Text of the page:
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| 1 minute read

Ninth Circuit Orders Recognition of Religious Organization in Spite of School’s Anti-Discrimination Policy

In a recent ruling, the Ninth Circuit Court of Appeals ordered a California school to recognize a Fellowship of Christian Athletes (FCA) chapter. Following recent Supreme Court precedent, the court held that the school’s anti-discrimination policy did not justify exclusion of the student group.

The FCA, a Christian organization, requires its leaders to affirm specific tenets, including a statement discouraging sex outside the marriage of a man and a woman. The school deemed this requirement as a violation of its anti-discrimination policy and denied official recognition for the FCA chapter.

The Ninth Circuit, in line with recent Supreme Court precedent, found that the school's application of its anti-discrimination policy infringed on constitutional religious freedom protections. The court highlighted three key considerations in evaluating the school's actions.

Firstly, the school allowed other exemptions to its policy. For example, the Senior Women club could limit its membership to female-identifying seniors. Similarly, the South Asian Heritage Club selected members on the basis of ethnicity, with the school’s approval. Secondly, the fact that the school granted exemptions to these and other secular clubs showed favoritism for secular activities over religious exercise. Thirdly, the statements of teachers and administrators on the decision committee showed negative bias to religious beliefs. For example, one of the teachers who spearheaded the exclusion of the FCA chapter, in the word of the court, told students “in front of their peers—that the views embodied in their Statement of Faith were objectionable and hurtful and had no rightful place on campus.”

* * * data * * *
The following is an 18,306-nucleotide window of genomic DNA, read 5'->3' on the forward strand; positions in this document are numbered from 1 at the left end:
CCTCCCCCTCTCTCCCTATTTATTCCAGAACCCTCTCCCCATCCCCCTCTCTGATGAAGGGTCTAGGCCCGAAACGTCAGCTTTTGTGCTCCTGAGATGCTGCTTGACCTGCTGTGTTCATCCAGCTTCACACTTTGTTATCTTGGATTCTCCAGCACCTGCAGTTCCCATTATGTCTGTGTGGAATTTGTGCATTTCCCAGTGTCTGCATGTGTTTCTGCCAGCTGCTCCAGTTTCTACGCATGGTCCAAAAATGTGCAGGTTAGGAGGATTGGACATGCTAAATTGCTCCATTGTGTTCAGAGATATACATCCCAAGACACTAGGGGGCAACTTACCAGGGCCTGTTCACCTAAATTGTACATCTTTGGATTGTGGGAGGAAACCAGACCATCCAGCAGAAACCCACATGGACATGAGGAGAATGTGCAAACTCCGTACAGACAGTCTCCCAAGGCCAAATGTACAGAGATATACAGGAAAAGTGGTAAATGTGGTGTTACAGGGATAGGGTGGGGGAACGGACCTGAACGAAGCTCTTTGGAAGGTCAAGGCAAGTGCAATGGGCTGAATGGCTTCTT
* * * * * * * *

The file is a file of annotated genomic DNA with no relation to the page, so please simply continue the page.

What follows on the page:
Youth organizations must remember that while nondiscrimination policies are important, institutions must implement them in a manner that respects religious freedom. All non discrimination policies and enforcement of them must meet the three-prong test that the courts are beginning to apply.

First, a purportedly neutral “generally applicable” policy may not have “a mechanism for individualized exemptions.” . . . Second, the government may not “treat . . . comparable secular activity more favorably than religious exercise.” . . . Third, the government may not act in a manner “hostile to . . . religious beliefs” or inconsistent with the Free Exercise Clause’s bar on even “subtle departures from neutrality.” . . . On the record before us, the District’s implementation of its nondiscrimination policies fails all three.


first amendment, nondiscrimination policies, ausburn_deborah, youth services law, insights